Inheritance tax (IHT) is an issue affecting an increasing number of UK households as house prices rise, and is an important consideration for anyone looking to ensure that their family is provided for through an inherited estate.
When an individual passes away, their estate - composed of all their assets including property and a share of jointly-owned assets - may be subject to inheritance tax. Outstanding debts are first paid from the estate, and then IHT is assessed. The current nil rate band for IHT as at 2012/13 is £325,000 and estates worth below this amount will not incur any tax. Any amount in excess of the nil rate band will be taxed at a 40% rate.
There are several exemptions from inheritance tax:
- A yearly £5,000 gift exemption from a parent. £2,500 for gifts from grandparents. £1,000 for a gift from anyone else.
- Any number of gifts of up to a total of £250 in worth per recipient per tax year.
- Wedding and civil partnership gifts to relatives, with the exempt sum varying depending on the exact relationship.
- Charity and political party donations.
- Spousal exemption - estate inherited by a spouse domiciled in the UK is completely exempt of IHT.
Other gifts are PETs - potentially exempt transfers. Should the donor pass away, the gift is subject to inheritance tax, though the taxation amount is reduced over the course of 7 years. After this period, the gift is fully exempt. Some gifts may be classified as gifts with reservation if the donor is still in a position to benefit from the gifted assets, such as giving a house to children and then continuing to live in the property without paying a market-value rent to the new owners. In such cases, inheritance tax can still be levied on the gift with reservation.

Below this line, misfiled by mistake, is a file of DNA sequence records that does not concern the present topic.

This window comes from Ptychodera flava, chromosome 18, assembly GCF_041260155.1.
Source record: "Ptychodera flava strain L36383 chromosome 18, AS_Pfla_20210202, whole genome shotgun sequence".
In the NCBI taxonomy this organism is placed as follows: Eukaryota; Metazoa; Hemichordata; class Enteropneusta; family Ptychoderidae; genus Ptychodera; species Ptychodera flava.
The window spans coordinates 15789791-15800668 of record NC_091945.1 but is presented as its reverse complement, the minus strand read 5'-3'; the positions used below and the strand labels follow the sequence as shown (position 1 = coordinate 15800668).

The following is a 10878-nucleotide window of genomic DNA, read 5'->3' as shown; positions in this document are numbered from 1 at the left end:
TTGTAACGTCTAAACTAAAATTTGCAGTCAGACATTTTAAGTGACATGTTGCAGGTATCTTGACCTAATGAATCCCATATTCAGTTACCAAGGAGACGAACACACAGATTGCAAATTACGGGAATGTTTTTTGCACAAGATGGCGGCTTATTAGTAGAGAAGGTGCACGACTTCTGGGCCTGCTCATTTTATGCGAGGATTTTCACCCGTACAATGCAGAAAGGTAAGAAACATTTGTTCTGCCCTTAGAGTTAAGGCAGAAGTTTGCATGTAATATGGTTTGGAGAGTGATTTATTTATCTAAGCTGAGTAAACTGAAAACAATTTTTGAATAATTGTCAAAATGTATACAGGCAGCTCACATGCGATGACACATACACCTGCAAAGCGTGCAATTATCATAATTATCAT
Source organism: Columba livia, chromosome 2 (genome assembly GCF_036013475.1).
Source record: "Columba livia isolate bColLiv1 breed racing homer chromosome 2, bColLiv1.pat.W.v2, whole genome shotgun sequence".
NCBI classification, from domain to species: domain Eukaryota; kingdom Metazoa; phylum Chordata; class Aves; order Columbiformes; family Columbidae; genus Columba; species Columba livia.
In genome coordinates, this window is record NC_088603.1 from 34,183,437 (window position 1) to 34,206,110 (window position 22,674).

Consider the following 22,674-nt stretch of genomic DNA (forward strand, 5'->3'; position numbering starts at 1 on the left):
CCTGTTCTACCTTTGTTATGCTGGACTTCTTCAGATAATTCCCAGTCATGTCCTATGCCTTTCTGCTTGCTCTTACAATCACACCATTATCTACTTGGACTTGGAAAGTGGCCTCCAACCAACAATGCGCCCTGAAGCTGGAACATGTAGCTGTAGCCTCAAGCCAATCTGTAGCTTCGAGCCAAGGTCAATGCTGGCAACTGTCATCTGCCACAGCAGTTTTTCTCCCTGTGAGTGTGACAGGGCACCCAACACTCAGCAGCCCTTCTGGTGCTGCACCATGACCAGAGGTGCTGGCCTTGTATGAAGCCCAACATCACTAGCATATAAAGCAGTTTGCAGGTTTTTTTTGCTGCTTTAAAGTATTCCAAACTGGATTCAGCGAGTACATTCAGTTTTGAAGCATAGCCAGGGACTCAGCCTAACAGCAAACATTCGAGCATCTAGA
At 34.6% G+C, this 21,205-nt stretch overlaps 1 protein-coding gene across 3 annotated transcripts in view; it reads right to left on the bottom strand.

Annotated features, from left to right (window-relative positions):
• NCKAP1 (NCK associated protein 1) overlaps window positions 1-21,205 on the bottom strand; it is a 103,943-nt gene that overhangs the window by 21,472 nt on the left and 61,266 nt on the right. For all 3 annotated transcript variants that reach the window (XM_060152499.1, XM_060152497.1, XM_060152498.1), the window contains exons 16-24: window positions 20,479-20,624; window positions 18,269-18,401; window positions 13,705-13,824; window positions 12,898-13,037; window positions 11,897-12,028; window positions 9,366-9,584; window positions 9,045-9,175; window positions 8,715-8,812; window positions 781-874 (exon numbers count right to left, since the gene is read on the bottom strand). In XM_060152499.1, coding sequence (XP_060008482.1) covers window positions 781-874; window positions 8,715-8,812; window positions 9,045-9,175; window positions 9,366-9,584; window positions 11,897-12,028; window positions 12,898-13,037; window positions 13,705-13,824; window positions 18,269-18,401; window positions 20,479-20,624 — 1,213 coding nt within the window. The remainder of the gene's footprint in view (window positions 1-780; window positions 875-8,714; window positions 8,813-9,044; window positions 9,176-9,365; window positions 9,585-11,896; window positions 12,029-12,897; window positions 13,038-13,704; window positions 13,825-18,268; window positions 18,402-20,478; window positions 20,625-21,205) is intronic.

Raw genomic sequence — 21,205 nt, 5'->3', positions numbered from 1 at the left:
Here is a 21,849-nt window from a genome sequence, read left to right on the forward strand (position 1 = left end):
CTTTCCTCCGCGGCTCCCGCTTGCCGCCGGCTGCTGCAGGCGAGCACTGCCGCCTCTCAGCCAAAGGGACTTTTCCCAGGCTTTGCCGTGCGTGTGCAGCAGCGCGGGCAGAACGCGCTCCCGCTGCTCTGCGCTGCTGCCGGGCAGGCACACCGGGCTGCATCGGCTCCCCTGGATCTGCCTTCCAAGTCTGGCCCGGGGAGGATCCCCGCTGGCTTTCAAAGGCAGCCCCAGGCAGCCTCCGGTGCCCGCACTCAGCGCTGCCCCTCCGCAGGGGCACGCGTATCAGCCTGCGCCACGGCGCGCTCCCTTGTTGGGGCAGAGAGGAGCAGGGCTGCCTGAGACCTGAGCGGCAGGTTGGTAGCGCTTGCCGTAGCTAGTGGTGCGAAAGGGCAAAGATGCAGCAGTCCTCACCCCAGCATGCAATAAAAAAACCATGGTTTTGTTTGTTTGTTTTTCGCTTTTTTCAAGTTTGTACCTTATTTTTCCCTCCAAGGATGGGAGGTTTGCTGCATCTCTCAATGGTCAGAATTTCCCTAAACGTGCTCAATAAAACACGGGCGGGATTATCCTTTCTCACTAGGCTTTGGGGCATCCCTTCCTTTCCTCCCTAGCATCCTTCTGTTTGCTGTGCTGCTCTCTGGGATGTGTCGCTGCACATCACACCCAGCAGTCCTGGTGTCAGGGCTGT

There are some potential methods of further reducing inheritance tax via the use of appropriately set-up trusts, but it is important to take professional advice before undertaking such a venture. Life assurance is another method of reducing the impact of IHT.
By filling out our short online enquiry form, you will be able to take advantage of the FREE, no-obligations initial consultation on offer from the Tax Advisory Service, putting you in contact with professional UK financial consultants who can help with any concerns you may have about whether there will be tax to pay on your estate when you pass away.